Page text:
> three-hundred-dollar engagement rings... this flick is
> for YOU.

Sounds like a great film Jimmy.  I'm going to put it on
my "to find" list.  Here's a tip for you.  Philip
Kaufman's screen adaptation of Richard Price's novel
"The Wanderers" is a 1979 film about Italian-American
teens growing up and out in the '60s.  I'm moving right
now and have it in storage so can't give you much detail
about it in terms of cast et al, however, it's set in
the Bronx and is chock full of wonderful music with a
bittersweet storyline about the "passing of an era".



--------------------[ archived by Spectropop ]--------------------

Message: 4
   Date: Sun, 15 Jul 2001 02:21:27 +0900
   From: LePageWeb
Subject: Re: The Meantime

On Fri, 13 Jul 2001 16:36:17 -0000
"Donny Hampton" wrote:
> I just got to hear Ellie Greenwich's rare single "Friday
> Kind Of Monday" (issued under the artist name "The
> Meantime") courtesy of Mick Patrick's latest WHERE THE
> GIRLS ARE (Volume 4) compilation. A very atypical
> Barry/Greenwich production, and very melancholy, too,
> despite the liner notes description of the track as an
> upbeat number. Ellie sounds really out of it here - her
> vocals have none of the exuberance found on her earlier
> Raindrops sides.

Hi Don and all,

Yeah! This is a great track! 

I sure know what you mean about Ellie typically being
more exuberant! I was recently compiling a list of ten
songs full of tension, longing and despair, and trying
to find one by Jeff and Ellie was really tough! I
finally settled on "You Don't Know", which I guess is
just about the moodiest track Ellie ever recorded (that
I know of anyway). 

Friday Kind of Monday (which in any event has a
decidedly upbeat lyric) sounds to me like it's aiming
for a nonchalant, detatched kind of cool (Ellie does
Mary Weiss, anyone?). Like in '63 it would have been
girl group "Oowee, baby I love you" but in '67 it was
all folk/rock "turn me on" and "brand new bag". And dig
Ellie's hypnotic multi-tracked BGs! Wow! It's as if
Ellie was attempting to singlehandedly do the Mamas and
Papas or something. I suppose this is a New York session,
right? Wherever it was cut, it's an endearing record.

I find girl group records from '66 and '67 intriguing
because the era had passed and the acts were
struggling to remain contemporary - there aren't too
many of 'em but they sure are cool. In the movie Grace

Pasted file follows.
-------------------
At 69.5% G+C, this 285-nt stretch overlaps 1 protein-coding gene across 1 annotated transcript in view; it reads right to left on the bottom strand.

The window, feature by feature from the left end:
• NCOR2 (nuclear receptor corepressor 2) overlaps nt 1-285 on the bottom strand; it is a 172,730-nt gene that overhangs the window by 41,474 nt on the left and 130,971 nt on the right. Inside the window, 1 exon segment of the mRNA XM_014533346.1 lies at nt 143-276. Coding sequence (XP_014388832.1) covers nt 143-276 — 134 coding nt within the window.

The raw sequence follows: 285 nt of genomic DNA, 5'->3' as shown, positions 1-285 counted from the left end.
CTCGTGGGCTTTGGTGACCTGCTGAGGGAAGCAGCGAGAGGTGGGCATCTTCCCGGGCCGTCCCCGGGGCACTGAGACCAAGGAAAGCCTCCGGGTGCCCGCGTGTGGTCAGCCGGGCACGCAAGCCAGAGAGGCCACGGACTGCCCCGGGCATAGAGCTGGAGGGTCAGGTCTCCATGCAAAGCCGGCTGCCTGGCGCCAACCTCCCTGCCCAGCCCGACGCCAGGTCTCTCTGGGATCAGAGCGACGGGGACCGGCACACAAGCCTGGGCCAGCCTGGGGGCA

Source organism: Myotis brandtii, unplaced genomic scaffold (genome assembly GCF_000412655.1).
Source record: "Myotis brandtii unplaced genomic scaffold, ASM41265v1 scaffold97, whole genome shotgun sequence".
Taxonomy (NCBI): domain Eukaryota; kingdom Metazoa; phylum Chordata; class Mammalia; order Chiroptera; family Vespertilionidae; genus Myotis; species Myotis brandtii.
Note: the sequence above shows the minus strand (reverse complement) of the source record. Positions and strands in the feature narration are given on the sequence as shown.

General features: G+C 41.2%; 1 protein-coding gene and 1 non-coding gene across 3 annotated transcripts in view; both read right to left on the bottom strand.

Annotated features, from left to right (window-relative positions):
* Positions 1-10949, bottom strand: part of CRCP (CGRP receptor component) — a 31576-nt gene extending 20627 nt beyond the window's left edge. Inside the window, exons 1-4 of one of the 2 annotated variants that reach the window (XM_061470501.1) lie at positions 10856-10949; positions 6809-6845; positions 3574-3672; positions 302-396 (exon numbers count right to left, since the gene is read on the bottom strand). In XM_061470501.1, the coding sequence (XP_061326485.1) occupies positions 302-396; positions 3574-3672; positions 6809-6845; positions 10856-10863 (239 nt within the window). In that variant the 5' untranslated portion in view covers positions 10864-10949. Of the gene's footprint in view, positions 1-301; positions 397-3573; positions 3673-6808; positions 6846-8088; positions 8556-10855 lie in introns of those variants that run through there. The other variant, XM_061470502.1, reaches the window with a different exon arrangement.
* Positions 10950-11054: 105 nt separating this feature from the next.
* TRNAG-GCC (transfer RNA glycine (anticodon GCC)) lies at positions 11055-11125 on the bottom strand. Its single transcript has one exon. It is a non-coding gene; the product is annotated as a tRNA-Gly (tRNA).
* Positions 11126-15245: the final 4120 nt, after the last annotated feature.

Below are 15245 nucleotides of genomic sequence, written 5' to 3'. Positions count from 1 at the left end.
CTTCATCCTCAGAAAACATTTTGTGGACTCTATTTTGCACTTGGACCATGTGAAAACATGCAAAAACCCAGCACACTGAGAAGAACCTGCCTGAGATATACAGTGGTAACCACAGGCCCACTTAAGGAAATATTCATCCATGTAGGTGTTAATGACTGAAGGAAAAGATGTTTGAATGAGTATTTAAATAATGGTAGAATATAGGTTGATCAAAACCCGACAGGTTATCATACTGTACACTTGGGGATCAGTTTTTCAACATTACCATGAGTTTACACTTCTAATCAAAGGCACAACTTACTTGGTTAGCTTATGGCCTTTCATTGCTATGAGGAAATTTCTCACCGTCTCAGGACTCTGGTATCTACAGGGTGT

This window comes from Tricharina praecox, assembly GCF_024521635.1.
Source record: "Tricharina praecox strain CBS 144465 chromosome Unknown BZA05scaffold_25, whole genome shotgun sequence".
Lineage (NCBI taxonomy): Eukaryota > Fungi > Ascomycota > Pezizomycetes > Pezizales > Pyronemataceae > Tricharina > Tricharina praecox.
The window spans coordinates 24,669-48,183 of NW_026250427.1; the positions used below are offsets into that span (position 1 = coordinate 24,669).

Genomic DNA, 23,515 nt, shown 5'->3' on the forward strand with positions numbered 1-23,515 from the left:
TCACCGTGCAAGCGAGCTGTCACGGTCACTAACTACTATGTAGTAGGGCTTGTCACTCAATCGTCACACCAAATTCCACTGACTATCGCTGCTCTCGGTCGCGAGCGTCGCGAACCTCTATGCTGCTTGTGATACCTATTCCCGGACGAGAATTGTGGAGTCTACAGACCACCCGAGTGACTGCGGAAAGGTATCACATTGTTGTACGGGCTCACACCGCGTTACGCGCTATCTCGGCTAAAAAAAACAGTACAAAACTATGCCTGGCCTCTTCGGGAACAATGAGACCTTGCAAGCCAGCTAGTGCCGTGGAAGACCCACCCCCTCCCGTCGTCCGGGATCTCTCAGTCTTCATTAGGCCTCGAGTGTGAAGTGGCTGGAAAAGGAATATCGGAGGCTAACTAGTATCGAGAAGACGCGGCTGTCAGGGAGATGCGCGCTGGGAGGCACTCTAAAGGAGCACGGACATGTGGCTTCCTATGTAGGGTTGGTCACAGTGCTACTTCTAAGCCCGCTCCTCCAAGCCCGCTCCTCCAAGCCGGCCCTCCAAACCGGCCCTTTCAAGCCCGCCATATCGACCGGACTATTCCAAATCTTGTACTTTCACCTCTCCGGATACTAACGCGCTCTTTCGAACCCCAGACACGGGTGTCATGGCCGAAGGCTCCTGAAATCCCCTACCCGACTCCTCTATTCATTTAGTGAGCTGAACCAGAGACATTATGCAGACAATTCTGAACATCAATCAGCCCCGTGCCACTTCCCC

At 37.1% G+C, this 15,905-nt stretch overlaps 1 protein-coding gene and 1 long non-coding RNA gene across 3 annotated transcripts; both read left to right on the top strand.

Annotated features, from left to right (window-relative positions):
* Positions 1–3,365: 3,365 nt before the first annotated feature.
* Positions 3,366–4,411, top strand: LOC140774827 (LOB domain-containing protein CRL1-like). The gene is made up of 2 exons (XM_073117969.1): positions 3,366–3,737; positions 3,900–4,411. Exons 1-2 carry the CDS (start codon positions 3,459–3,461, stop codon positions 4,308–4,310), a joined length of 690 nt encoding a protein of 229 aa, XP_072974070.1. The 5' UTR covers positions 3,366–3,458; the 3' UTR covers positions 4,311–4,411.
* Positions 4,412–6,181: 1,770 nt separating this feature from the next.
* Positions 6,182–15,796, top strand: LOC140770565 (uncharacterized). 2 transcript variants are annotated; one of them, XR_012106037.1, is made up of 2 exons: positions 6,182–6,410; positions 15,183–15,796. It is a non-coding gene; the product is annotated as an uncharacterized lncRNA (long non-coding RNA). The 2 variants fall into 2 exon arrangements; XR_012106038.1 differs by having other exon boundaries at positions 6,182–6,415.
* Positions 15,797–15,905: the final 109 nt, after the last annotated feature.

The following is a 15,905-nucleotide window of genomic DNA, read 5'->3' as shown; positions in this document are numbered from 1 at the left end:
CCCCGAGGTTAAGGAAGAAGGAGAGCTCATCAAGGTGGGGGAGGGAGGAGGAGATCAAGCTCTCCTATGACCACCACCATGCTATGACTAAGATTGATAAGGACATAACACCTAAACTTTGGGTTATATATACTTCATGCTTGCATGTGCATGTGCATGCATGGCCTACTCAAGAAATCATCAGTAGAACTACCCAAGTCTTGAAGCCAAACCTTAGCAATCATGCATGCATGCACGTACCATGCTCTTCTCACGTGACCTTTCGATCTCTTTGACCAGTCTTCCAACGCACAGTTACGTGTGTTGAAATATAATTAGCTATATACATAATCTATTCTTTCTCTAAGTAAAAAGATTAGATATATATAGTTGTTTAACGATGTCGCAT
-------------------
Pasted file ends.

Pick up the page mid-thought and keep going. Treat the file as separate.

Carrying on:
of My Heart, after the character Denise Waverly moves
to the West Coast, she goes to see former Brill
colleague Cheryl Steed on the set of a "Where the
Action Is" type of TV show. There are three girls in
mini skirts and go-go boots singing with deadpan
expressions - THAT'S what this Ellie track reminds me
of. Cool, baybee.

Grace of My Heart

With other tracks like Groovy Kind of Love by Patti
LaBelle and Big Town Boy by Shirley Matthews,
WHERE THE GIRLS ARE (Volume 4) is a real winner.


--------------------[ archived by Spectropop ]--------------------

Message: 5
   Date: Sat, 14 Jul 2001 13:46:59 EDT
   From: Will George 
Subject: Connie Landers

In a message dated 7/13/01 5:29:42 AM, spectropop writes:

> Ricky Page did a ton of records as did Connie
> Landers their two main white girl singers. 

Ugh! I have a recording of Connie Landers doing an
odious job with "Heart In Hand." Really off-key and
whiney. I had no idea she actually had a "career." Did
she only do cover tunes?

--------------------[ archived by Spectropop ]--------------------

Message: 6
   Date: Sat, 14 Jul 2001 23:21:20 -0000
   From: Mike C 
Subject: Re: Connie Landers

And did I read here a while ago that Connie Landers was
aka Connie Dee?  I own Connie Dee singing a *Hit* record
song entitled "Ring Telephone".  One of the worst things
I've ever heard, but I love it and still play it:  "Here
I sit..all alone by the TV...(and the hook on the
end)....Telephone don't break my heart!.....Telephone
don't break my heart. . . . .

Mike C.

In spectropop, Will George  wrote:

> I have a recording of Connie Landers doing an
> odious job with "Heart In Hand." Really off-key and
> whiney. I had no idea she actually had a "career." Did
> she only do cover tunes?

--------------------[ archived by Spectropop ]--------------------